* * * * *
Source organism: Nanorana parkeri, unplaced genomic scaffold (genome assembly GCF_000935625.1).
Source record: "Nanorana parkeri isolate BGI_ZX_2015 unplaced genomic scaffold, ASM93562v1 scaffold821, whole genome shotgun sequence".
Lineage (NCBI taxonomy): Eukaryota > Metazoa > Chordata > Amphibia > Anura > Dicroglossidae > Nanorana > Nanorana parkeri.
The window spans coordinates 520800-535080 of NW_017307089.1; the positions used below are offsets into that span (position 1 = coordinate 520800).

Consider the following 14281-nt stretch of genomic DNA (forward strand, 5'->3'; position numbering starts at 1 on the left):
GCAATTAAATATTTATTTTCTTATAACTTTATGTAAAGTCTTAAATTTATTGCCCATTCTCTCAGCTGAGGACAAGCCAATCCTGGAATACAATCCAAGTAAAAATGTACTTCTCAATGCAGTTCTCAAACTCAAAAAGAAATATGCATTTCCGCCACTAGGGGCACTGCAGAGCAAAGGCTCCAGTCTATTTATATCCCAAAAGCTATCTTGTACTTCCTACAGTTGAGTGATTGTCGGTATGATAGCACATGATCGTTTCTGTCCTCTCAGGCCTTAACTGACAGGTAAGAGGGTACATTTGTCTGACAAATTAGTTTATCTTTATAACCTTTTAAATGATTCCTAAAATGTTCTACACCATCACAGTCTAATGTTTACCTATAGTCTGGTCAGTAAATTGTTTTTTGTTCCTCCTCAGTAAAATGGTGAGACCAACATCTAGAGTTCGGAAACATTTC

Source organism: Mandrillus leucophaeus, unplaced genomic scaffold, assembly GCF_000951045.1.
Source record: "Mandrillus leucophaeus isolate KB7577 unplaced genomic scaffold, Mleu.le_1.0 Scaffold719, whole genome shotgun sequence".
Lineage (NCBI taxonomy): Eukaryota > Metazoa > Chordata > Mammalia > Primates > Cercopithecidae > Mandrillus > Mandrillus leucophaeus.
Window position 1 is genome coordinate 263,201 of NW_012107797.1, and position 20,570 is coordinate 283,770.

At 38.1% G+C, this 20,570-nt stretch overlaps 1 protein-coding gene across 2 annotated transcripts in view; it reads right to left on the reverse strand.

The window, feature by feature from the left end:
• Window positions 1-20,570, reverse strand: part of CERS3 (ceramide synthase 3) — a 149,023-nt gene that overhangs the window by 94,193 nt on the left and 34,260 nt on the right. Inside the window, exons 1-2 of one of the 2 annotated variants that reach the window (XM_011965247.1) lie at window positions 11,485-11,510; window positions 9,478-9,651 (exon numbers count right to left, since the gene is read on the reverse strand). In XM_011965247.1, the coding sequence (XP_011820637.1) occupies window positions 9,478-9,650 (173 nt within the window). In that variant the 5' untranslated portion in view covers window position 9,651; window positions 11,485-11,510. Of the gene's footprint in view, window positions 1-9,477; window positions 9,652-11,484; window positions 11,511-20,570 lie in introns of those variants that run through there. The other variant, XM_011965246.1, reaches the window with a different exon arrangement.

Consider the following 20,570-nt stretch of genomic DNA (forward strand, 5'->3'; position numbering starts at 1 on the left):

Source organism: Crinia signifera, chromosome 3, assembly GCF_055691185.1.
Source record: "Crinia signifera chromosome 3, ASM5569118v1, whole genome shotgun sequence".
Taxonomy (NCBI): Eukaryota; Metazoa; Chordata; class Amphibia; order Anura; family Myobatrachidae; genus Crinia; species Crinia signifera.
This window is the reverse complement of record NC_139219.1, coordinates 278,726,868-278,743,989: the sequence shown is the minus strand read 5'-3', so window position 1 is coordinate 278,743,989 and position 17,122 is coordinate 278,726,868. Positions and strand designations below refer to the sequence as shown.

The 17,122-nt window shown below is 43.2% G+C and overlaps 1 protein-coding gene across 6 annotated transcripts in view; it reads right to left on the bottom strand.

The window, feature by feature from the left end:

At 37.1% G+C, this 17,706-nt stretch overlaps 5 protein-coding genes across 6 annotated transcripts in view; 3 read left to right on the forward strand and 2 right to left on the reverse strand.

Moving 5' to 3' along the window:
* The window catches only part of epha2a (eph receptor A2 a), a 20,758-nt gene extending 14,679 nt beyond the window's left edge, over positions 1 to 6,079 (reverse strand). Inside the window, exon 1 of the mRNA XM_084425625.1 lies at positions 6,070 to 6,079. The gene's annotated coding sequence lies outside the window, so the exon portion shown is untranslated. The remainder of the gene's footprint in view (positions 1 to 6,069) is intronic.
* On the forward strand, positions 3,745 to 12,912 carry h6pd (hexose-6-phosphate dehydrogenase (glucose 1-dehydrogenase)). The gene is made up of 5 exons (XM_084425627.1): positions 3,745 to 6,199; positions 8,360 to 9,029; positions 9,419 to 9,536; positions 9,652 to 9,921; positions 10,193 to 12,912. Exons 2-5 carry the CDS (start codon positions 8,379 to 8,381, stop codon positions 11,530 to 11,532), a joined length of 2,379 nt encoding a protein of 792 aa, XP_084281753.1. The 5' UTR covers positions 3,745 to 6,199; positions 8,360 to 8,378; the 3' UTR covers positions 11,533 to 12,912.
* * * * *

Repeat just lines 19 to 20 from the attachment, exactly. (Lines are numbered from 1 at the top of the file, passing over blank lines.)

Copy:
The 17,122-nt window shown below is 43.2% G+C and overlaps 1 protein-coding gene across 6 annotated transcripts in view; it reads right to left on the bottom strand.

The window, feature by feature from the left end: